· through amicus briefs — in which the Supreme Court allows interest groups to provide information during a court case
· by influencing Supreme Court nominations — by lobbying the Senate.
Indirect Lobbying: Interest groups can use elections to highlight key issues, but often try to influence electoral outcomes, sometimes campaigning for or against particular candidates. One main strategy is to maximise turnout among certain voters. This has led to the creation of some interest groups specialising in affecting electoral outcomes, as can be seen in the case study of the League of Conservation Voters.
Pressure groups unable to shape the picture at a federal level, or wishing to target state governments, can use the federalist nature of the USA to achieve their aims. With 24 states currently allowing initiatives and propositions, which put proposed laws onto the ballot at election time, pressure groups are provided with a powerful way to influence the political system through direct democracy. Thus pressure groups can exert influence through using their membership and resources to:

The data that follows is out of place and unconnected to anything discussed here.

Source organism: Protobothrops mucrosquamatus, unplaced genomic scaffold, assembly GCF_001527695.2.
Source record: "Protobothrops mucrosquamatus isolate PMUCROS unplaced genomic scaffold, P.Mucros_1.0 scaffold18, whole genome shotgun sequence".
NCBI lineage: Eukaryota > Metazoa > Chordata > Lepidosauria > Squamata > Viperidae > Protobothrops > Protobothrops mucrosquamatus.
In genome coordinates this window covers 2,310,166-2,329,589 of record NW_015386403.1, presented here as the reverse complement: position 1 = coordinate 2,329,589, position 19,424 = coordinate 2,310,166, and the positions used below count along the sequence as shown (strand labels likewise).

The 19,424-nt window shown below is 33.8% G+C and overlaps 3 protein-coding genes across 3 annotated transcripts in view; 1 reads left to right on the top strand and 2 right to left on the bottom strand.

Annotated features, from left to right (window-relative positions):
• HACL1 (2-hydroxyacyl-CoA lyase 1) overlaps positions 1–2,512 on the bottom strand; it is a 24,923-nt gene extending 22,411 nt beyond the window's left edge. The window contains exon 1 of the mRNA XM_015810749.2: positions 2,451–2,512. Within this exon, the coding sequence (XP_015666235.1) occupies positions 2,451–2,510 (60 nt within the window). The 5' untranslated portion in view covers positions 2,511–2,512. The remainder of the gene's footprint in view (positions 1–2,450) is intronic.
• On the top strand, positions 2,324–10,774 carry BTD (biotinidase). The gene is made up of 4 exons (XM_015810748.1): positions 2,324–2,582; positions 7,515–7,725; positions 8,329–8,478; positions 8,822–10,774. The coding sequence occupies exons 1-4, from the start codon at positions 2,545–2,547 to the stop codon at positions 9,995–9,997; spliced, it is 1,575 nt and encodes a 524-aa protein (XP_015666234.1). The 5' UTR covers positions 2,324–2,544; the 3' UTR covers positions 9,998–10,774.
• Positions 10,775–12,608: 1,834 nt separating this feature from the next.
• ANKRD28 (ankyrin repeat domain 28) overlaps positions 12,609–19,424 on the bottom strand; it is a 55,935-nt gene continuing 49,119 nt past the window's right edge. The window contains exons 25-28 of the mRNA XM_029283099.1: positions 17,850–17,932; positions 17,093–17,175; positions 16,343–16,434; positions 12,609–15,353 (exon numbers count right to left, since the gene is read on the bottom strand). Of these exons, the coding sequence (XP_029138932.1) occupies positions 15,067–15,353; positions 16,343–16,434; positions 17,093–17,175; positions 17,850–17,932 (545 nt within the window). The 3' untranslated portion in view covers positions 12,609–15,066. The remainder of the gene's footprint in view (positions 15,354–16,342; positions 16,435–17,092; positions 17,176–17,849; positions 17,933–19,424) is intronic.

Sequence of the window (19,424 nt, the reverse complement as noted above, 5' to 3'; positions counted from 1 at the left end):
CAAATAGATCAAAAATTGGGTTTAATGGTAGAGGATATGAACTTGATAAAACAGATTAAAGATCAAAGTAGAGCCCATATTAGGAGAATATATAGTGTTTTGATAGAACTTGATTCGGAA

· introduce ballot initiatives — gathering the signatures needed, and promoting the measure, to get it placed on the ballot
· coordinate a campaign — establishing campaign offices and funding full-time staff, such as public relations firms
· fund a campaign — running advertising campaigns and producing promotional material
· staff a campaign — providing grassroots support and volunteers to generate support or opposition to an initiative